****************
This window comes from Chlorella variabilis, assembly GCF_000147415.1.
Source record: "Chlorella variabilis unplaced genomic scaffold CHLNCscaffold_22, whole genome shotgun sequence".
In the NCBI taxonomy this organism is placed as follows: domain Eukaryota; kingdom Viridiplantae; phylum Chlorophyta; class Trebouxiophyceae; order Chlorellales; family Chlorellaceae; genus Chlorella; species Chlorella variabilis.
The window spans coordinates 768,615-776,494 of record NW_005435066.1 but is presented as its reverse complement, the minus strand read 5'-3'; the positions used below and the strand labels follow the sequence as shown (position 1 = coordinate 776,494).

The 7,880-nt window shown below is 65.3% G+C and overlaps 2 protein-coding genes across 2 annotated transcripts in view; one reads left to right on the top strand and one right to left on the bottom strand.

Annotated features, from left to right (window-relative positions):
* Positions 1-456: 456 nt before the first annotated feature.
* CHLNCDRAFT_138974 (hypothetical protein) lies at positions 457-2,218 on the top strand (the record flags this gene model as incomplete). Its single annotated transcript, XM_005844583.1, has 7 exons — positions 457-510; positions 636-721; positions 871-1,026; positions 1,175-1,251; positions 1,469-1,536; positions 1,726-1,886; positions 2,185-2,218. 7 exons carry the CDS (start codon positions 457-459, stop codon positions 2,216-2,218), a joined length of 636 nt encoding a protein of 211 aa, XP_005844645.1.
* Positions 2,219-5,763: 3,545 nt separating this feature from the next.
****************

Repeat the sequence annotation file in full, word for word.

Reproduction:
This window comes from Chlorella variabilis, assembly GCF_000147415.1.
Source record: "Chlorella variabilis unplaced genomic scaffold CHLNCscaffold_22, whole genome shotgun sequence".
In the NCBI taxonomy this organism is placed as follows: domain Eukaryota; kingdom Viridiplantae; phylum Chlorophyta; class Trebouxiophyceae; order Chlorellales; family Chlorellaceae; genus Chlorella; species Chlorella variabilis.
The window spans coordinates 768,615-776,494 of record NW_005435066.1 but is presented as its reverse complement, the minus strand read 5'-3'; the positions used below and the strand labels follow the sequence as shown (position 1 = coordinate 776,494).

The 7,880-nt window shown below is 65.3% G+C and overlaps 2 protein-coding genes across 2 annotated transcripts in view; one reads left to right on the top strand and one right to left on the bottom strand.

Annotated features, from left to right (window-relative positions):
* Positions 1-456: 456 nt before the first annotated feature.
* CHLNCDRAFT_138974 (hypothetical protein) lies at positions 457-2,218 on the top strand (the record flags this gene model as incomplete). Its single annotated transcript, XM_005844583.1, has 7 exons — positions 457-510; positions 636-721; positions 871-1,026; positions 1,175-1,251; positions 1,469-1,536; positions 1,726-1,886; positions 2,185-2,218. 7 exons carry the CDS (start codon positions 457-459, stop codon positions 2,216-2,218), a joined length of 636 nt encoding a protein of 211 aa, XP_005844645.1.
* Positions 2,219-5,763: 3,545 nt separating this feature from the next.